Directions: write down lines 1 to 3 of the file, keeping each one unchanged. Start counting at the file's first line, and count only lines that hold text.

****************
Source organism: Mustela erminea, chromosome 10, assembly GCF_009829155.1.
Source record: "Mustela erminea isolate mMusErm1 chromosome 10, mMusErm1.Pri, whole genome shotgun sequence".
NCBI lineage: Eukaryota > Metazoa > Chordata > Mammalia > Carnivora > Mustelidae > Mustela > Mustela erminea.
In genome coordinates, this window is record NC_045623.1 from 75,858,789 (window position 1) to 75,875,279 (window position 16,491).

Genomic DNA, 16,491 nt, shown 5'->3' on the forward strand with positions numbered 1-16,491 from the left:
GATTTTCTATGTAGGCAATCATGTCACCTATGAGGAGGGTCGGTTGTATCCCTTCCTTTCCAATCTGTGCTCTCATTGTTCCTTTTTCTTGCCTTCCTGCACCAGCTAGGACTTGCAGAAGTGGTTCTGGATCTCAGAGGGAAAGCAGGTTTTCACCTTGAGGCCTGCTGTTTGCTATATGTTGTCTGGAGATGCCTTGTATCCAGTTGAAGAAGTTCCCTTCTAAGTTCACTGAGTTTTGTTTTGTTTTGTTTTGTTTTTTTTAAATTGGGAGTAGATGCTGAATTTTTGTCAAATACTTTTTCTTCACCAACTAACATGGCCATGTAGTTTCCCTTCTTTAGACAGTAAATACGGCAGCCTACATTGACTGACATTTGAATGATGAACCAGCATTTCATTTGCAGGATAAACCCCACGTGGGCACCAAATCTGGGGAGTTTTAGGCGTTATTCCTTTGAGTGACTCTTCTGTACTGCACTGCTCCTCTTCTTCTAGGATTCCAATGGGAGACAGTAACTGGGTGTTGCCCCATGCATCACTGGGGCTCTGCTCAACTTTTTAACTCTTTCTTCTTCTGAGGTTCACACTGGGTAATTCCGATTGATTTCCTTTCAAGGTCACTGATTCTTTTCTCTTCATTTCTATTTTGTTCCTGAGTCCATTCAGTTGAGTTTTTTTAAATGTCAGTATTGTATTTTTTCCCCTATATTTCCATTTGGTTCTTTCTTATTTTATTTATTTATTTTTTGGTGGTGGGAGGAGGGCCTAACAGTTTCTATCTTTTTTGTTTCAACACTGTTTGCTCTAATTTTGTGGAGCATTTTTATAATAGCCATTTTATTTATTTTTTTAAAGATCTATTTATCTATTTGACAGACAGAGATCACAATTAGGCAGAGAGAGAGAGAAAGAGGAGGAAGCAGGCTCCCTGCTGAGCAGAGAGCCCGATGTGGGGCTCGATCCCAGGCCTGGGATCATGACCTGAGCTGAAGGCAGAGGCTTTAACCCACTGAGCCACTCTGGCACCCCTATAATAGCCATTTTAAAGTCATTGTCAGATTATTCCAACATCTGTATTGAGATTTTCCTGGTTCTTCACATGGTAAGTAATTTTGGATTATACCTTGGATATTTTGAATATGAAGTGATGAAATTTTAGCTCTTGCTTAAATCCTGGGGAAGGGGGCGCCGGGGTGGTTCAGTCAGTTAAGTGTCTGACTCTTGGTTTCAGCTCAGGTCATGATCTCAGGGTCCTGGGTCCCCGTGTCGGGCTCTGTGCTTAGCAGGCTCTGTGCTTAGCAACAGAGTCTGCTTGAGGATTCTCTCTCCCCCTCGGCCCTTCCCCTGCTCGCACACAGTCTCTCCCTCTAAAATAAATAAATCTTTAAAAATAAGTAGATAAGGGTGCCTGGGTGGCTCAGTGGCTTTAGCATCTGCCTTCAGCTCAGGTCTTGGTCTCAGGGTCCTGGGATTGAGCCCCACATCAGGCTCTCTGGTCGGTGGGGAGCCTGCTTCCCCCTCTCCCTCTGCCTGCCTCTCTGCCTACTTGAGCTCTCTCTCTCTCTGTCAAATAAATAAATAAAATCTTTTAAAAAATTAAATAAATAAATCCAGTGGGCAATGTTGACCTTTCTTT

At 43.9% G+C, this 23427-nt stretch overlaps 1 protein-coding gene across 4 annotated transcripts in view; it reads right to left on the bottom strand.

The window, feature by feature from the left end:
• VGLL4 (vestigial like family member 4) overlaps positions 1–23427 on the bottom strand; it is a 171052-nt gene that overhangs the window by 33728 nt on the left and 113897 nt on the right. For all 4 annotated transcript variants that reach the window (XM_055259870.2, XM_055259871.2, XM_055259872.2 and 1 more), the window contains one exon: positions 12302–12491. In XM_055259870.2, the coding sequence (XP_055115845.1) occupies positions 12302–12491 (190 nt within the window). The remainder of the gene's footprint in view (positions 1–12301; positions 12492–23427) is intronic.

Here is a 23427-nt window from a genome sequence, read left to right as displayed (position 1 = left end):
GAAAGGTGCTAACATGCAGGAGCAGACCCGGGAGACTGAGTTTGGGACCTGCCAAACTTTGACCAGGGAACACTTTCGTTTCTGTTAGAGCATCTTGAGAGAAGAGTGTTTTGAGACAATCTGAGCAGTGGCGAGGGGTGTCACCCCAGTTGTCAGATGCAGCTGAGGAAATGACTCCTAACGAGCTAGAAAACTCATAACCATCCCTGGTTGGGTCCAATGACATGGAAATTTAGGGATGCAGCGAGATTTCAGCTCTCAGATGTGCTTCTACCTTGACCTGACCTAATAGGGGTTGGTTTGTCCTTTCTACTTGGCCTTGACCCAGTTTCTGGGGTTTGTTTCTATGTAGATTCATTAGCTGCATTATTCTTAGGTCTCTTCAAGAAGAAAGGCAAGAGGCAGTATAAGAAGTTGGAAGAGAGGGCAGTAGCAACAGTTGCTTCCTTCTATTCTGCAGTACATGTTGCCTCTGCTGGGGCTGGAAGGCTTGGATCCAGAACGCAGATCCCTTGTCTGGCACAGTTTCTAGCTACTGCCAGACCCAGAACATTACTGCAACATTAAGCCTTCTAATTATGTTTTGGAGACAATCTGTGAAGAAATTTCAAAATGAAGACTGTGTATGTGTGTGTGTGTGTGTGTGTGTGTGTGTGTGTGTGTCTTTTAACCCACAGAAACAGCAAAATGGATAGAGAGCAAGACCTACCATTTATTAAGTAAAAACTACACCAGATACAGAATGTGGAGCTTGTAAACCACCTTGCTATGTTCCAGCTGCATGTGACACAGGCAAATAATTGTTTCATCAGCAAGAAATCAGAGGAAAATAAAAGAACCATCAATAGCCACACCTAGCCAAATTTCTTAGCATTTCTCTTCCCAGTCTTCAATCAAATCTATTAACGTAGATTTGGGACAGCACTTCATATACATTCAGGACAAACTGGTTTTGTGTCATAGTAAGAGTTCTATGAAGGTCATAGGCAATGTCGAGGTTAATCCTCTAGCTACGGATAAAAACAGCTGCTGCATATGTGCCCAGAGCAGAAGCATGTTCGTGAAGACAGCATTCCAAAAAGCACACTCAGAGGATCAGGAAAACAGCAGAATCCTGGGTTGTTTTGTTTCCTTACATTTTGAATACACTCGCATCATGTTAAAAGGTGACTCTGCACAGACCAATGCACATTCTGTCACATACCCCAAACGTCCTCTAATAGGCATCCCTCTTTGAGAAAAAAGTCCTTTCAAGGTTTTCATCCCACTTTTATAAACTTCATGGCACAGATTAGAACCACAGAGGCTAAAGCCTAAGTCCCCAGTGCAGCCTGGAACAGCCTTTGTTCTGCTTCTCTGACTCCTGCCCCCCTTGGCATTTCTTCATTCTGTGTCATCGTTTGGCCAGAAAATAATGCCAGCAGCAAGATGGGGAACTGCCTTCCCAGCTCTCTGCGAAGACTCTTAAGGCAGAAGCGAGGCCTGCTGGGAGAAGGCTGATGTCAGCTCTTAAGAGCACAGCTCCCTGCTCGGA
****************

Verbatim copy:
Source organism: Mustela erminea, chromosome 10, assembly GCF_009829155.1.
Source record: "Mustela erminea isolate mMusErm1 chromosome 10, mMusErm1.Pri, whole genome shotgun sequence".
NCBI lineage: Eukaryota > Metazoa > Chordata > Mammalia > Carnivora > Mustelidae > Mustela > Mustela erminea.